Note: A glossary of technical terms used in these columns can be found on the Web sites of the authors. In addition, a listing of earlier articles and/or columns in this series can be found on DMReview.com, MindfulData.com and InbaseInc.com.

 

Figure 1 presents the side-by-side diagram we will use to illustrate the points we will make in this installment. Notice that there are two identical timeline graphics and two nonidentical schemas.

 

On the left is the schema for a non-temporal table. The underlined column is the primary key. The italicized column is a foreign key to a table that will appear in future columns. Type and Copay are the two business data columns in the table, which is a table of health care insurance policies. Create and update date are, respectively, the date the row was inserted into the table and the date the row was last updated.

 

On the right is the schema for a uni-temporal table. We will refer to it as a version table, because that is standard terminology among IT professionals. When the business requires us to track changes to a conventional, non-temporal table, a common approach is to version the table by adding a date to the primary key, as we have done here.

 

There are many variations on version tables, but the variations make no difference to this discussion. In this particular case, version date is also the date the row was inserted, although in other variations, that is not always the case. There is no last update date, because versions are not physically updated. Instead, each logical update is carried out by copying the current version, applying the update to the copy and inserting the result as the new most current version. Finally, this particular variation on version tables also contains a delete flag, although this too is not present in all variations. When a delete is requested, the most current row is copied, its delete flag is changed from “N” to “Y,” and the new row inserted.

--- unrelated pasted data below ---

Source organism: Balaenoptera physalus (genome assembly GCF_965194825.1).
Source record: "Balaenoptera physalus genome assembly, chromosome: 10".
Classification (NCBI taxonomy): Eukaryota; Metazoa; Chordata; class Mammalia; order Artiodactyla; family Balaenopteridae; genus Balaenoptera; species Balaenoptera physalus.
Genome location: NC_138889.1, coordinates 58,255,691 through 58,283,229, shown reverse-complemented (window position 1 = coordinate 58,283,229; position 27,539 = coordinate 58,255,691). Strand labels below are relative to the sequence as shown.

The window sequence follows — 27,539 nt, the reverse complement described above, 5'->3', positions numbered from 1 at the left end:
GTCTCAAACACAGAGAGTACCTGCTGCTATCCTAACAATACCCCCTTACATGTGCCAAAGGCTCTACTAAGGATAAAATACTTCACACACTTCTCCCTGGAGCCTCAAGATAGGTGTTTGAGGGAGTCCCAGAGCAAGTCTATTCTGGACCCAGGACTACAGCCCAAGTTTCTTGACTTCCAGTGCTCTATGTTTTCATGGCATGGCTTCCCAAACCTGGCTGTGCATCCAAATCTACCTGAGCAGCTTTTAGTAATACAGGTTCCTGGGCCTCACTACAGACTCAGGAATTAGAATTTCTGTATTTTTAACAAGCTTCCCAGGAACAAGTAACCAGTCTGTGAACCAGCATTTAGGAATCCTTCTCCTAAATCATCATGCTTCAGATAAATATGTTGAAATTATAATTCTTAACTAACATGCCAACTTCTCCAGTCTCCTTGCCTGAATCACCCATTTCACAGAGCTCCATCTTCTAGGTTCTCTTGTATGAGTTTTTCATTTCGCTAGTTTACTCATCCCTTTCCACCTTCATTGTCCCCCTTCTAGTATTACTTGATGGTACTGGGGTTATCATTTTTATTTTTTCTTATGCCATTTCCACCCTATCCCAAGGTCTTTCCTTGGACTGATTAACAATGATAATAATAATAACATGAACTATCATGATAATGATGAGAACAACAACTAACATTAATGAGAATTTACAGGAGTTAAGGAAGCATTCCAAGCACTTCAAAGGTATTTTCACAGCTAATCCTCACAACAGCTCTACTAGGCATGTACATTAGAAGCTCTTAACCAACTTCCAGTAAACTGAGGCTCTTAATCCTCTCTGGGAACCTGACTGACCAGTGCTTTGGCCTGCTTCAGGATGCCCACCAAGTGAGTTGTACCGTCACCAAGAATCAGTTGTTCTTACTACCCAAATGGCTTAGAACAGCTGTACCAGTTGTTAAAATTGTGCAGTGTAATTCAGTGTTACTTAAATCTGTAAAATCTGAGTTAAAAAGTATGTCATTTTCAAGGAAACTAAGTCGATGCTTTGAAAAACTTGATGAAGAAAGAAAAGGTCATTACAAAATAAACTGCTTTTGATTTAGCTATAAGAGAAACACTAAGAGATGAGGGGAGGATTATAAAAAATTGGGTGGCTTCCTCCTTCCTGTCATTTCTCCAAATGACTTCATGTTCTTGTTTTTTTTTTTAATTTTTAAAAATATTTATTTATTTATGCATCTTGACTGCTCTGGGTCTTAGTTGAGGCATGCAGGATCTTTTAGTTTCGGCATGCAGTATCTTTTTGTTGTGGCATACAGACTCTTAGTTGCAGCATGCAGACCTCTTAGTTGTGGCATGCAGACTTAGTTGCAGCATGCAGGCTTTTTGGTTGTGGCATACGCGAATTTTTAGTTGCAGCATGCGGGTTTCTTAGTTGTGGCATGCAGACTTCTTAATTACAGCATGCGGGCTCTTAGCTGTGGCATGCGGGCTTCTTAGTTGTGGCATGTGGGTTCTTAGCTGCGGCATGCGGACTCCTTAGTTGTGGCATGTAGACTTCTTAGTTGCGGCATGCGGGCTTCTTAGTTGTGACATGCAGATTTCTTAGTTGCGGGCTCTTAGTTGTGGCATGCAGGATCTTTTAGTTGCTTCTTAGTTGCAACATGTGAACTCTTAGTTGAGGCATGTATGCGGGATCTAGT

Figure 2 shows the results of applying the same insert transaction to each table. The result is a single row, as shown. Above each timeline is a bracket. The non-temporal bracket shows the period of time the row has been in the table. The temporal bracket, as we will see, shows the period of time that each row was the current version of the policy.

 

After the insert, the brackets show a one-month period of time, despite the fact that, on the date of the insert that one month has not yet elapsed. This is because we assume, throughout these examples, that the tables are updated once a month. So once a transaction has been applied, the results will remain on those tables for at least a month.

 

 

Figure 3 shows the results of applying the same update transaction to each table. This transaction changes the copay amount on the policy from $15 to $20. The update was applied in May, so the brackets extend through June.

 

In the case of the non-temporal table, it is a simple update in place. In the case of the version table, the result is a new row - a new version of the policy. A second bracket has been added to the diagram for the version table to show that there are now two versions.

 

There are two important things to note. First, the single bracket for the non-temporal table and the adjacent pair of brackets for the version table start at the same point in time and extend out to the same point in time. Second, on the version table there are no temporal gaps between versions.